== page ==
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How much would you be prepared to pay to watch Millwall?
1:03pm Tuesday 13th March 2012 in Millwall News
LIONS columnist MATT LITTLE this week asks if it is time for a radical rethink on how fans are charged to watch Millwall in the future.
THE last time I popped into the Millwall club shop I asked whether or not they had any of those hip flasks with the roaring lion they used to sell.
The woman rooted around in the stock room for a few minutes before admitting defeat and saying they stopped selling them a few years back because the demand just wasn’t there.
I conceded it was an odd request, but that I had wanted it so I could take milk with me on things like camping trips, or perhaps containing something harder for away games.
And that I reasoned it was better to give the money to the club rather than some camping store or market stall.
You see, I view the club as a sort of charity that I donate money to from time to time, in order to keep them afloat and help out unfortunates like David Livermore and Ben May, who would otherwise starve to death if left to fend for themselves.
If I need some kit for football training I go to the club shop, if I want some casual clothes to lounge around in front of the TV in I go to the club shop, and if I want some snazzy lampshades I… OK, I draw the line there.
But you get my point.
I don’t expect to get anything back from the club, be it a thank you or even a home win, I just want it to keep going and hope that my small contribution helps.
Yet it has only just dawned on me to question why we don’t actually view our clubs as very much charity cases.
In the last 20 years or so football clubs have likened themselves to businesses.
However, if they were really like businesses, then most of them would have gone bust by now.
It is only the fact there is usually some philanthropist ready to donate some of his money to the cause which keeps most of these so-called businesses afloat.
We are no different and thank God for John Berylson and his deep pockets.
But could fans be more proactive in this area too?
It’s funny because it is only when clubs are in really deep trouble you see the bucket collectors come out and fans turning up for a fixture they’d have slacked off the week or so before, just ask the Portsmouth or Port Vale administrators.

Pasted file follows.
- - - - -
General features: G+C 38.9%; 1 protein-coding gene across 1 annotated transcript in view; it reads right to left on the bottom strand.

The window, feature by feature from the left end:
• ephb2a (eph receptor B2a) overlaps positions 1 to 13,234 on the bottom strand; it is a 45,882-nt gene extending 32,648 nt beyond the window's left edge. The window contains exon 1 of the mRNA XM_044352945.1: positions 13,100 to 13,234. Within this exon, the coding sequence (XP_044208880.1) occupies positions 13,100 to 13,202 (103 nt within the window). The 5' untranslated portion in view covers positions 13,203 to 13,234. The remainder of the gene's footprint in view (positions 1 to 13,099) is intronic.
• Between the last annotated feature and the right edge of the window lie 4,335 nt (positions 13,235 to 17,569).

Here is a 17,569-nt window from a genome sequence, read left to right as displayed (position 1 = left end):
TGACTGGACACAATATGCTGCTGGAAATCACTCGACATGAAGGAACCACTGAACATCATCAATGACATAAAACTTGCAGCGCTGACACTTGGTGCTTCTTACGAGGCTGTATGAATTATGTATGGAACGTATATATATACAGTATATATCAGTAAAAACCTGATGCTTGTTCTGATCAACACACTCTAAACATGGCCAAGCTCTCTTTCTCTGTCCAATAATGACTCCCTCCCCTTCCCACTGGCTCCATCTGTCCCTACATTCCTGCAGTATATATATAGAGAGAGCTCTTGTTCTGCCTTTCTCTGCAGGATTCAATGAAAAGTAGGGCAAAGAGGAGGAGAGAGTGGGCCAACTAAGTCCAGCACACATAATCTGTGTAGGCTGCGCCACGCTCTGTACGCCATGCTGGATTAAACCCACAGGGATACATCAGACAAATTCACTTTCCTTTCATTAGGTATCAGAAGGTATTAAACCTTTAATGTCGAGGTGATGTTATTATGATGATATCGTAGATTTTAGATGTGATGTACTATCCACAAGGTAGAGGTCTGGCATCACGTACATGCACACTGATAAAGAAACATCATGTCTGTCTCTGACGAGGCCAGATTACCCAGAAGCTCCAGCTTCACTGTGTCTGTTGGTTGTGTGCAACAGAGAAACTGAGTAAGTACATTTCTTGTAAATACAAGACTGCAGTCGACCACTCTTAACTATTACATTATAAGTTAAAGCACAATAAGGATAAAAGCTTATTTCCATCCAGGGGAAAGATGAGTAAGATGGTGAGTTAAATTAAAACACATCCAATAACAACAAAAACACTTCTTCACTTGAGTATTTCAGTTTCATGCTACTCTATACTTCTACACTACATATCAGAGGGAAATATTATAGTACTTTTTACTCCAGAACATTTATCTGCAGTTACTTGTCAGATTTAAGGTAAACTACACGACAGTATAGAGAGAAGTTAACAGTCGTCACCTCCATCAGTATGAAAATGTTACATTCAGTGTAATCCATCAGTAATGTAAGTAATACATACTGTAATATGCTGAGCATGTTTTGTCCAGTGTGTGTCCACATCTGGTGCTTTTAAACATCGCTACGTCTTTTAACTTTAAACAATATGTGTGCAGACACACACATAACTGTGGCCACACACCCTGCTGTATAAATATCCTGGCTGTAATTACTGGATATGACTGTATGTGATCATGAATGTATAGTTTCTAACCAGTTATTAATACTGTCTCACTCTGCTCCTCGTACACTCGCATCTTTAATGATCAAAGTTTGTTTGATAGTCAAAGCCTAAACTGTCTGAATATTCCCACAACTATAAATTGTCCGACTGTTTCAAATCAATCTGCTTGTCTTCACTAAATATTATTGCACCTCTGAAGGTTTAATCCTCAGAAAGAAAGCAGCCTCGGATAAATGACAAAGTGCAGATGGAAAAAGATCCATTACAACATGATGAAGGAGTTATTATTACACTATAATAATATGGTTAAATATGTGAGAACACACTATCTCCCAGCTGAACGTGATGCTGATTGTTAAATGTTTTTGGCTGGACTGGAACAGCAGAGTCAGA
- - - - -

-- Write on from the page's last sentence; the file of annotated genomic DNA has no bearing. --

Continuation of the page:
What if we had bucket collections throughout the season to raise money for things like the youth team?
Fans could be encouraged to bring and donate their spare change from a night out, a crowd of 11,000 could easily raise £3,000 to £6,000.
Even more radical would be exchanging a donation for a season ticket.
The club could say that for a donation you would receive a season ticket for anywhere in the stadium, as long as you donated a minimum of £300.
The minimum donation of £300 may encourage more of the 12-14,000 active fans we have to become season ticket holders, while also seeing the hardcore fans prepared to put more money into the club.
This is because it would be a complete change in mentality.
If you could afford to donate £600-700 over the season, you just might.
In theory everyone could continually donate to the club, putting in £300 by August to get a season ticket, but donating extra each month, depending on what you can afford, be it £5 or £500.
The match day prices could stay the same, as the aim would be to increase the number of season ticket holders donating to the club – from 5/6,000 to 9/10,000.
A target to aim for and the current amount of donations could be displayed on the score board and fans who donate more could increase their chances of winning things like a box for the day through draws etc.
People may say I’m crazy, but the current business model in football is hardly proving a roaring success is it.
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